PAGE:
As for those not in areas of conflict, there remain fears of instability, whether due to terrorism, war or economic shocks, in addition to questions of identity in a fast-paced world. Plunging oil prices are also creating a dynamic of change that in the long run will be instrumental in transforming the economies of oil-producing countries. The recent announcement of Saudi Arabia’s Deputy Crown Prince Mohammad bin Salman that his country may consider selling shares in Aramco, the world’s largest oil company, is a case in point. From Doha to Riyadh, the plans to introduce taxes and to cut subsidies heed a call by the IMF’s Director of the Middle East and North Africa, Masood Ahmed, a member of the Global Agenda Council on the Middle East and North Africa, to face up to the reality of longer term low oil prices. The influence of taxation on representation will mean that political questions will arise more frequently in the oil-producing countries.

This is becoming increasing evident in the digital age and a greater boldness to express ideas and concerns. More than 100 million people access Facebook on mobiles across the MENA region today, while it is one of the fastest growing regions on Twitter and Instagram.The transfer of information is accompanying a wave of political and social changes carried throughout the region, often by young people aged between 15 and 29 years old representing close to 30% of the population. There are over 108 million young people transitioning into adulthood, the largest number in the region’s history.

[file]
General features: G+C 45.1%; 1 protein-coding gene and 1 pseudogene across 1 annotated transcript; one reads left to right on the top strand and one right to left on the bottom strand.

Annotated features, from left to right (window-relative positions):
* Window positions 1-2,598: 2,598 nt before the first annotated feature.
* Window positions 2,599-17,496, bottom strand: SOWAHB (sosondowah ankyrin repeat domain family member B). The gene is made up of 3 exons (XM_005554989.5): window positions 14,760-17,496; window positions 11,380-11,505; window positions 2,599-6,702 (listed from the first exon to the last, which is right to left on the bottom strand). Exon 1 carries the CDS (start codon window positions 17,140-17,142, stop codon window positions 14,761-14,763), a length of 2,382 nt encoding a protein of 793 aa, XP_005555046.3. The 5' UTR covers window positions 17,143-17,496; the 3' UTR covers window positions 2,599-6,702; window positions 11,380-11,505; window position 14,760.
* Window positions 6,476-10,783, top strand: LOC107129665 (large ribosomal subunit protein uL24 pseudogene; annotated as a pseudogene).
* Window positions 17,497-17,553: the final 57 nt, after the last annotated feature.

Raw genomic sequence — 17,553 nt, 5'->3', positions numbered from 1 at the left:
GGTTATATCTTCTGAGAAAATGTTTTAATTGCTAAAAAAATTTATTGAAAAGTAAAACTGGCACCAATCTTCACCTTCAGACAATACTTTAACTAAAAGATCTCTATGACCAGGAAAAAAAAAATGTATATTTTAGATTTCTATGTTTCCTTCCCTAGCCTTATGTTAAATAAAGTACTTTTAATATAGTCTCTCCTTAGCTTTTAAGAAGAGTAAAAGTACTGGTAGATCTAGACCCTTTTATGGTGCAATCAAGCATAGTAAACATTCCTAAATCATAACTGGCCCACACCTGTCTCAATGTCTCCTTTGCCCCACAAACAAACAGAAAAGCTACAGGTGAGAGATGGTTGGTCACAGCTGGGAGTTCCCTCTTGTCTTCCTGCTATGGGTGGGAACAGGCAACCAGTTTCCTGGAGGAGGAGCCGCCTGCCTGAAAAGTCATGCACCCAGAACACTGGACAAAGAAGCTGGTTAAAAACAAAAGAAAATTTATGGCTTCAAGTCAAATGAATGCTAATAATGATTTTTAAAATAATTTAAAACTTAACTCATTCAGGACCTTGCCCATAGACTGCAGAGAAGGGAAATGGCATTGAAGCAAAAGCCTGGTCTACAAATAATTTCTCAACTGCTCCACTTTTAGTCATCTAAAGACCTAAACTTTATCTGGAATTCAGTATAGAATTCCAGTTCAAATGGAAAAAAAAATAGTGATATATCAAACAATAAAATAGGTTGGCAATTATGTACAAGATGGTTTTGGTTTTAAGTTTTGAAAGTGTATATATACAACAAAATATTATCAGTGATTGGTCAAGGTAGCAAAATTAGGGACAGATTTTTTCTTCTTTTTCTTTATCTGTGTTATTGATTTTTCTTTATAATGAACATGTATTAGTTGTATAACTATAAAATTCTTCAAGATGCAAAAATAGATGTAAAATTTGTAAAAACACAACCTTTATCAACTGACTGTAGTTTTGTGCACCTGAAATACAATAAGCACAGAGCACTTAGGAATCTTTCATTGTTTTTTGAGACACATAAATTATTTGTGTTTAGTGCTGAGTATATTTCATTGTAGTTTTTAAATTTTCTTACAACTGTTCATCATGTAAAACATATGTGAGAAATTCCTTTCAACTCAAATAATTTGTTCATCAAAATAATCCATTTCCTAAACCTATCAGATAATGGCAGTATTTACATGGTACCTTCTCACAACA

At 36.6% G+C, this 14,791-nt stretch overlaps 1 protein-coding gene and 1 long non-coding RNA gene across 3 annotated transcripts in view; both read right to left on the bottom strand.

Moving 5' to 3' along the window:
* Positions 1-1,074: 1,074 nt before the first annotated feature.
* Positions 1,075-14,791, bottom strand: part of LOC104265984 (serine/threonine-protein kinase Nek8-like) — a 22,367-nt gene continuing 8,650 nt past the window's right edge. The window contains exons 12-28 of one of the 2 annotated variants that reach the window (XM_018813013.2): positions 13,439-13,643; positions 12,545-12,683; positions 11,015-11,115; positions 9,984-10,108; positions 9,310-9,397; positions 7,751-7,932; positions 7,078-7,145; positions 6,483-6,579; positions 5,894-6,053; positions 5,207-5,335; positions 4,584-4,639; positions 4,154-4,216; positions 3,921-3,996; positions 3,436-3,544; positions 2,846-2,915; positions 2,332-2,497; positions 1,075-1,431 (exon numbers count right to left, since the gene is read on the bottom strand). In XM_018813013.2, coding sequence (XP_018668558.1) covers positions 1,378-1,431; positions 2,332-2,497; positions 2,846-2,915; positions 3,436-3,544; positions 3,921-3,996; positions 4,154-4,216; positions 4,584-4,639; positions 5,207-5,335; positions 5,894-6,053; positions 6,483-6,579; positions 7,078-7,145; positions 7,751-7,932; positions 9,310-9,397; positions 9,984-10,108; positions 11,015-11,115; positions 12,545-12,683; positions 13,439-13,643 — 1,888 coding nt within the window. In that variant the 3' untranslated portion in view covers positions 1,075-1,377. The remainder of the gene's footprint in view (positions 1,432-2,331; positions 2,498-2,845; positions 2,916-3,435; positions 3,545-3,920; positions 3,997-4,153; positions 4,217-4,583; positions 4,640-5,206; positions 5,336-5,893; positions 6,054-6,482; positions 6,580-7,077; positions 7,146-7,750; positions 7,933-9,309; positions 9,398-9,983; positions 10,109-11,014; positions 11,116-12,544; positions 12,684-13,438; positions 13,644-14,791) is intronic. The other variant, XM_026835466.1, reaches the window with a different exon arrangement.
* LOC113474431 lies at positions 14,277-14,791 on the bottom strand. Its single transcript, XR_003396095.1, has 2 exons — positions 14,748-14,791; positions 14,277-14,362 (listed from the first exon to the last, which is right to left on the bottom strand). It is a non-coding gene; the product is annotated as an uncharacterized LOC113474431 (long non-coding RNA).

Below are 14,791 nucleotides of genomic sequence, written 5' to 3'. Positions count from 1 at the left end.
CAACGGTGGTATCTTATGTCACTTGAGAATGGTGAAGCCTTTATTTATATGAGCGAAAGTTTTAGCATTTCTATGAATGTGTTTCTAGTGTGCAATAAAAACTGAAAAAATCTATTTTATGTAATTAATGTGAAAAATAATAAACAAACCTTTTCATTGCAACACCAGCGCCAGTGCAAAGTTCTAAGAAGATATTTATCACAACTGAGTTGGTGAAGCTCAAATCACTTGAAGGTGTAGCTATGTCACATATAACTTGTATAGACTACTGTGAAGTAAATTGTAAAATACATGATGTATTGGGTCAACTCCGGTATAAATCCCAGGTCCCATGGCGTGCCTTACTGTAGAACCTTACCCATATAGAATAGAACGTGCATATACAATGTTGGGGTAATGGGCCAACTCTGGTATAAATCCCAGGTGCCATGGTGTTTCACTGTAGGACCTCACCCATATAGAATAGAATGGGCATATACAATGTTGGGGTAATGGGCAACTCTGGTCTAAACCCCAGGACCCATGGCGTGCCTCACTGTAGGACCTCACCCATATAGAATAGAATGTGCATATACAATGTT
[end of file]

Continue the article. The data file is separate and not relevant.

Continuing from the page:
They provide a lifeline to a civil society struggling to maintain its independence at a time of heightened fears. Young people transitioning into adulthood are also relying increasingly on entrepreneurship and the private sector. According to the World Bank, job creation in the Middle East and North Africa is dominated by ‘young companies’ that will need further support to expand employment and a vital sense of opportunities.

The Arab world is being transformed by war, conflict and strife. However, it is also being transformed by a new generation of Arabs who are questioning the status quo, both in politics and business. As governments and influencers in the Arab world witness these changes, countries like the United Arab Emirates and Oman are proving that ‘legitimacy by competence’ is the best way forward while modern national identities are being formed. Increasingly, the people of the region, especially those who are more fortunate, will need to face up to the current generation’s responsibilities, and no longer blame the past or older generations for the challenges of today.

While many question whether the current borders of the Levant can survive 100 years after the Sykes-Picot agreement of 1916, the real issue is how to allow the people living within these borders and crossing them to live a life of dignity.